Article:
Remember, as well, if you are getting a puppy, it can’t be taken out until the vet advises that it is protected by its vaccination programme .
Looking after your dog
Now you have chosen the type of dog that you feel you can get along with, what is the next stage?
If you have decided that an adult dog is the one for you, consider getting a rescued dog from a shelter, perhaps thinking about a ‘trial period’ to make sure the two of you will get on well.
One useful consideration is that a reputable shelter, dog-owner or breeder will want to check you out as the prospective owner. Don’t be put off by this – any responsible re-homing organisation or breeder would want to make sure their dogs were going to a caring home.
The age of the dog affects the way you use the time allocated to your pet initially. An older dog may need help in adjusting to a new home, depending upon its past background. An adult dog will need just as much attention as a puppy would to settle into its new home.
Dogs eat mainly meat, but still need a balanced diet with some carbohydrate, vitamins and minerals. Complete diets are available and will provide all of your dog’s dietary needs, as will tinned food with biscuits. With all dietary regimes, it is important that dogs do not eat more food than they need. They are naturally quite greedy, and will often eat more than their calorific requirement. This leads to obesity, which is seen in over 50% of the dogs that come to PDSA. Most dogs are fed once or twice a day, and when they are young and active have very few problems if they are fed a good diet, with few tit-bits.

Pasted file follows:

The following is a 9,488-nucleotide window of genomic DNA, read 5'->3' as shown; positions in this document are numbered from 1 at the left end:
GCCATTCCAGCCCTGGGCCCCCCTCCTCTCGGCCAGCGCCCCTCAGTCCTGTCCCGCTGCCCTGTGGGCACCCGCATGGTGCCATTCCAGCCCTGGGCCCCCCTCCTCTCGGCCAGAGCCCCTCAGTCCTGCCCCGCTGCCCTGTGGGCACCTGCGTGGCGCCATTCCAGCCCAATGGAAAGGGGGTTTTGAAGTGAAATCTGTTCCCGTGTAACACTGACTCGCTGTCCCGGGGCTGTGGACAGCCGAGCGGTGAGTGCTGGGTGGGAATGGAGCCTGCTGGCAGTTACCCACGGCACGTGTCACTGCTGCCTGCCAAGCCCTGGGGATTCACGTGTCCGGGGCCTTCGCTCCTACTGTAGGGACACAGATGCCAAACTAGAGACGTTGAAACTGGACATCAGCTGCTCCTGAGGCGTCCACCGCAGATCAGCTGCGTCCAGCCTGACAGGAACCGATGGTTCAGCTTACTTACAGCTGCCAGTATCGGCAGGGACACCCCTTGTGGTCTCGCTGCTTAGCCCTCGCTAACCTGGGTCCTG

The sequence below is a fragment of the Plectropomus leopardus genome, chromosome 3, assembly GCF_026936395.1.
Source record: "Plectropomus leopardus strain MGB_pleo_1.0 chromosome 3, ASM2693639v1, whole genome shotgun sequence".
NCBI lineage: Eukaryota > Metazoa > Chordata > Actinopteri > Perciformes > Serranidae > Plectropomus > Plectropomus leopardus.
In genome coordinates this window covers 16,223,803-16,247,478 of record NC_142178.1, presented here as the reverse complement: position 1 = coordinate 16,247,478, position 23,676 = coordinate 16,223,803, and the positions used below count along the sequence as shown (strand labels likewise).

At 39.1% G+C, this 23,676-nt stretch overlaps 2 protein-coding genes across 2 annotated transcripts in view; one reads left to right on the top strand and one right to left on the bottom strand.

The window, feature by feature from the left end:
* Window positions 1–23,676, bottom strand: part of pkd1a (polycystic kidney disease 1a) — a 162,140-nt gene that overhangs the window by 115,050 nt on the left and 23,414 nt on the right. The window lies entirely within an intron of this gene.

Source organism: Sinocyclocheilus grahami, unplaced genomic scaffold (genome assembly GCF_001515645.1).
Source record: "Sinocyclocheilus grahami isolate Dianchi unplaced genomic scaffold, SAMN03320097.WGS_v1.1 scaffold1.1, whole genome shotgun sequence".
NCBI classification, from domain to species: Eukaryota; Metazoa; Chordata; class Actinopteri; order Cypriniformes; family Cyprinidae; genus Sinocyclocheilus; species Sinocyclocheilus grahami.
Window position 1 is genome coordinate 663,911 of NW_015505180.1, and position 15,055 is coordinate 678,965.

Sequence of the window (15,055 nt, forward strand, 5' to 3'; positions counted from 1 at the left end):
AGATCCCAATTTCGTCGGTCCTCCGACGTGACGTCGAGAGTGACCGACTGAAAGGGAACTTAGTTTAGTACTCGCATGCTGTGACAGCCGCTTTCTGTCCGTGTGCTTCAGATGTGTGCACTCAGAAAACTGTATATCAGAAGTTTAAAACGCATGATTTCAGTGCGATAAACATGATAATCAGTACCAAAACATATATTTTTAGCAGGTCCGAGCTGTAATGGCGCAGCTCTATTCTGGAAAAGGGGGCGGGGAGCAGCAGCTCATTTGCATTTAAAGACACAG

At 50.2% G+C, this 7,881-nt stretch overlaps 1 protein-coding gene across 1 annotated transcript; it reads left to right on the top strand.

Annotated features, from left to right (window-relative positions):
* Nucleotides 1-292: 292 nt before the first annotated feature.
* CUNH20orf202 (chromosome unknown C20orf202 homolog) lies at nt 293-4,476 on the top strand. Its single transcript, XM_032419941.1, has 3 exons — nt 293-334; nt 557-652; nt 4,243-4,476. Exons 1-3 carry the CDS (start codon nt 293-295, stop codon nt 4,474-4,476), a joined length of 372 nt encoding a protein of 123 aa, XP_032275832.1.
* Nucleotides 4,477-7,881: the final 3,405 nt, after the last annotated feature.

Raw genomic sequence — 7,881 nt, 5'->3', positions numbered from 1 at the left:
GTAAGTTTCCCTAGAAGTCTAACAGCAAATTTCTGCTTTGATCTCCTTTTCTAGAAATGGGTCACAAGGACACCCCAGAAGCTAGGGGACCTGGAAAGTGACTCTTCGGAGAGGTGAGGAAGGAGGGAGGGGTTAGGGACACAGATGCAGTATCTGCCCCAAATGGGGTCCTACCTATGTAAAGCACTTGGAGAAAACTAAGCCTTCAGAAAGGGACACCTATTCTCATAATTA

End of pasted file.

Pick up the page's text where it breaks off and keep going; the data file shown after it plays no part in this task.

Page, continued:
At the ‘post-maturity stage’, which usually begins when smaller dogs are about eight years old and at five years for the large and giant breeds, they may have different dietary requirements. In this ‘post-maturity’ phase, the tissues, organs and systems of the pet are gradually becoming less efficient. This is quite a natural progression, but it can be well managed, hopefully making sure that the pet has a good level of activity and wellbeing for the remainder of its life.
The rate of progression is dependant on many factors, such as the environment the pet lives in and its genetic make-up. However, by far the most important component is the pet’s nutrition, both in the past and how it is now. A pet that is the optimal weight and has had a good diet throughout its life will enter this phase with few problems.
As soon as you notice any ‘ageing’ signs, such as greying around the muzzle or a bit of stiffness after rest and a gradual slowing down, you should start considering your pet’s diet, and how you can make it more suitable to its needs. You need to take account of the changes that are happening in your pet’s body. For example, the amount of skeletal muscle in the older pet will decrease with age. This loss of skeletal muscle means that not only is there less physical activity, but the pet’s ability to repair damaged tissues and produce energy from food is reduced.